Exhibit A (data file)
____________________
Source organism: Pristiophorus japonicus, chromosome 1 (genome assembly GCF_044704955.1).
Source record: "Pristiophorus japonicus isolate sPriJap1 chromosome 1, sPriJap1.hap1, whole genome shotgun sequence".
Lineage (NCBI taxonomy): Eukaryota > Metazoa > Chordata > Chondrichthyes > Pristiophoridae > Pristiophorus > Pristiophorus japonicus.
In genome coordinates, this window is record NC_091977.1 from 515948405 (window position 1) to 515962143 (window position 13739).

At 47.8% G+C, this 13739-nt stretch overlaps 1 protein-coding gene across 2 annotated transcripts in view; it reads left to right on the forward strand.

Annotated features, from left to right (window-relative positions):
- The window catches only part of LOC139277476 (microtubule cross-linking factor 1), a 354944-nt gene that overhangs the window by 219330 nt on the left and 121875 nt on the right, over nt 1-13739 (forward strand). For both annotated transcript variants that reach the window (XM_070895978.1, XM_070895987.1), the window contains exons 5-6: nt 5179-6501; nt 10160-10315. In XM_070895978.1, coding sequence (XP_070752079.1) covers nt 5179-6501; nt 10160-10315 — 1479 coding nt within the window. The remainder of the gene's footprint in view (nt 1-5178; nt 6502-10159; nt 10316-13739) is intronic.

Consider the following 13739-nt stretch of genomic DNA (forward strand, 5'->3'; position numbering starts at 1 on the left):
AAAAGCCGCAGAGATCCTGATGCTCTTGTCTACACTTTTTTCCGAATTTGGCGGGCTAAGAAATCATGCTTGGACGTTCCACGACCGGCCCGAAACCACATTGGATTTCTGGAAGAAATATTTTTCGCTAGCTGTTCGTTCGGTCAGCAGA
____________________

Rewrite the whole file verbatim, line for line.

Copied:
Source organism: Pristiophorus japonicus, chromosome 1 (genome assembly GCF_044704955.1).
Source record: "Pristiophorus japonicus isolate sPriJap1 chromosome 1, sPriJap1.hap1, whole genome shotgun sequence".
Lineage (NCBI taxonomy): Eukaryota > Metazoa > Chordata > Chondrichthyes > Pristiophoridae > Pristiophorus > Pristiophorus japonicus.
In genome coordinates, this window is record NC_091977.1 from 515948405 (window position 1) to 515962143 (window position 13739).

At 47.8% G+C, this 13739-nt stretch overlaps 1 protein-coding gene across 2 annotated transcripts in view; it reads left to right on the forward strand.

Annotated features, from left to right (window-relative positions):
- The window catches only part of LOC139277476 (microtubule cross-linking factor 1), a 354944-nt gene that overhangs the window by 219330 nt on the left and 121875 nt on the right, over nt 1-13739 (forward strand). For both annotated transcript variants that reach the window (XM_070895978.1, XM_070895987.1), the window contains exons 5-6: nt 5179-6501; nt 10160-10315. In XM_070895978.1, coding sequence (XP_070752079.1) covers nt 5179-6501; nt 10160-10315 — 1479 coding nt within the window. The remainder of the gene's footprint in view (nt 1-5178; nt 6502-10159; nt 10316-13739) is intronic.

Consider the following 13739-nt stretch of genomic DNA (forward strand, 5'->3'; position numbering starts at 1 on the left):
AAAAGCCGCAGAGATCCTGATGCTCTTGTCTACACTTTTTTCCGAATTTGGCGGGCTAAGAAATCATGCTTGGACGTTCCACGACCGGCCCGAAACCACATTGGATTTCTGGAAGAAATATTTTTCGCTAGCTGTTCGTTCGGTCAGCAGA